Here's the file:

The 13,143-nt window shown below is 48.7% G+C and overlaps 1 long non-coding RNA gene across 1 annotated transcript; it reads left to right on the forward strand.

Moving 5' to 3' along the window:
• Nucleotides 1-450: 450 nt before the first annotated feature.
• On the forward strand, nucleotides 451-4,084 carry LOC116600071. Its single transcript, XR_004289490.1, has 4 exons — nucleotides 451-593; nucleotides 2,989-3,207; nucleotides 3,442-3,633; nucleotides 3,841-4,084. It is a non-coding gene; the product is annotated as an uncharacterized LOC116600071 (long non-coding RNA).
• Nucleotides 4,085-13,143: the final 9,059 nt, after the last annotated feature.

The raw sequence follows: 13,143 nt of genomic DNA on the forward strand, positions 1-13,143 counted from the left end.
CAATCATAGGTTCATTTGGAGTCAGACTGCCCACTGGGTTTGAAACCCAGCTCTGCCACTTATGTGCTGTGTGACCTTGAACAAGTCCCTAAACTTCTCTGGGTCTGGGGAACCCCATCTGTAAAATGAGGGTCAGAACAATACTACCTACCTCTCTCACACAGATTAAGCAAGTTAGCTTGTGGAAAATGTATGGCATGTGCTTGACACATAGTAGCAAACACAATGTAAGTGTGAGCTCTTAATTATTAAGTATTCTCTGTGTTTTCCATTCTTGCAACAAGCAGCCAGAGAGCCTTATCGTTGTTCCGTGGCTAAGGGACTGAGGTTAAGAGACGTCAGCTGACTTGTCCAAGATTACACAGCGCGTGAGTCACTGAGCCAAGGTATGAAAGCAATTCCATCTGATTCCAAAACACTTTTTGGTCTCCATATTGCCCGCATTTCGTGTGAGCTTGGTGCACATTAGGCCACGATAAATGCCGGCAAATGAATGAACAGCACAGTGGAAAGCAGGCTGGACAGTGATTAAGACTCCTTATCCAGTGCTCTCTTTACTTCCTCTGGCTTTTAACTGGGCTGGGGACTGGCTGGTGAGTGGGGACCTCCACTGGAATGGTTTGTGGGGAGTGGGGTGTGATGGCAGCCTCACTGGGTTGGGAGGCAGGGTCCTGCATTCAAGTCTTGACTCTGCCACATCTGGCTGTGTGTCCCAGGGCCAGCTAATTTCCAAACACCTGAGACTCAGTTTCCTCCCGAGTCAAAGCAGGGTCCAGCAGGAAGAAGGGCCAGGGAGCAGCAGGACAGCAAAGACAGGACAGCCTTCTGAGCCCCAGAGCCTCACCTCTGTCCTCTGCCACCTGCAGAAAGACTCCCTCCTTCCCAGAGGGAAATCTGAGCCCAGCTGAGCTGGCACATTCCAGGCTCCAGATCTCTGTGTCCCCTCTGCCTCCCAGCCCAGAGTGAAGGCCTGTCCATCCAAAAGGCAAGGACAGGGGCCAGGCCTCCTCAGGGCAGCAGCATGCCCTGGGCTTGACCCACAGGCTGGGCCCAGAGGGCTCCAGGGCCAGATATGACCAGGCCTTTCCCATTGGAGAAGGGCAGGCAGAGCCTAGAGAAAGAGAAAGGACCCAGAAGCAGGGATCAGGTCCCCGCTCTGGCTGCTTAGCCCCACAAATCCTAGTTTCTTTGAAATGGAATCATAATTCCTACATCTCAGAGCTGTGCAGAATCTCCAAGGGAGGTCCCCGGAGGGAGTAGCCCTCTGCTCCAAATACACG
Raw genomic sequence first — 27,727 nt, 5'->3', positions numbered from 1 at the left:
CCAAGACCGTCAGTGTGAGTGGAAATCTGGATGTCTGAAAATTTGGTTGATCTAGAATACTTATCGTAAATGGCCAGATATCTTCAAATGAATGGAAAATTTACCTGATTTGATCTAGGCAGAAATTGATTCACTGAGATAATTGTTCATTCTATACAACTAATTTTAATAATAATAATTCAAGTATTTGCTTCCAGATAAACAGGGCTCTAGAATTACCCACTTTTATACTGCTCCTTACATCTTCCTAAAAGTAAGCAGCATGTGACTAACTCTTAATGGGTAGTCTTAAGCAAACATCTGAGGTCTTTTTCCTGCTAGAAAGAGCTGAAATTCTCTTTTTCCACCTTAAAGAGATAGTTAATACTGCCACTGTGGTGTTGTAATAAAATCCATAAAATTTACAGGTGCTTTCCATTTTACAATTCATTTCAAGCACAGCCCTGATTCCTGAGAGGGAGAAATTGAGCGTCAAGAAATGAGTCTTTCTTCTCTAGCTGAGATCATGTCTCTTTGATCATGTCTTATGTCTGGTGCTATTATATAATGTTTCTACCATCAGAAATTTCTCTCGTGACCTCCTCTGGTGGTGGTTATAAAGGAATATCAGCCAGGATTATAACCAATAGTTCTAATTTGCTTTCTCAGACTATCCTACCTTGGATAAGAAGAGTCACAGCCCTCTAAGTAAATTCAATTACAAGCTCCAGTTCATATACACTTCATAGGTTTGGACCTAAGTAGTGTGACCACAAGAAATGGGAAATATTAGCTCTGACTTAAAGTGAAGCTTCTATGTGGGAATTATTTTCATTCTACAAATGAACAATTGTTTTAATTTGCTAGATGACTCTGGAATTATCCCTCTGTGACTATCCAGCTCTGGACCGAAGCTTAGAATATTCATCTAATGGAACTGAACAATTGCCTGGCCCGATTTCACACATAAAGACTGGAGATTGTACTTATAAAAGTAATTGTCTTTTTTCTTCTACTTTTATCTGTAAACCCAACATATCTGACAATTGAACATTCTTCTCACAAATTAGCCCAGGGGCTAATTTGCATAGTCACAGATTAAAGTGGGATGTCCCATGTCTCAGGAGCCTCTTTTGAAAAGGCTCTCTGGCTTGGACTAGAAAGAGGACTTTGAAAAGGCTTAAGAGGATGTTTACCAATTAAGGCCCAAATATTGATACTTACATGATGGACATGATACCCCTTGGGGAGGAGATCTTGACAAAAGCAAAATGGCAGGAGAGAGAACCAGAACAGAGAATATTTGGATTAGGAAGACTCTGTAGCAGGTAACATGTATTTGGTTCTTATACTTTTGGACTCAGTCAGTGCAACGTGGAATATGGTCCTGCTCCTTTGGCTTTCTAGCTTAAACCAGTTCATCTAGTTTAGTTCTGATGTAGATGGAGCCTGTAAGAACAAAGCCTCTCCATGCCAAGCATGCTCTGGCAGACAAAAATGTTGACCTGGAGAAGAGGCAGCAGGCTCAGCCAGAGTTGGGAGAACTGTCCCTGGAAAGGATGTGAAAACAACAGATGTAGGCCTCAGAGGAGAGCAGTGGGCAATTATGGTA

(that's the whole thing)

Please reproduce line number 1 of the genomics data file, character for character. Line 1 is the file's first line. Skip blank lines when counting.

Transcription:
The 13,143-nt window shown below is 48.7% G+C and overlaps 1 long non-coding RNA gene across 1 annotated transcript; it reads left to right on the forward strand.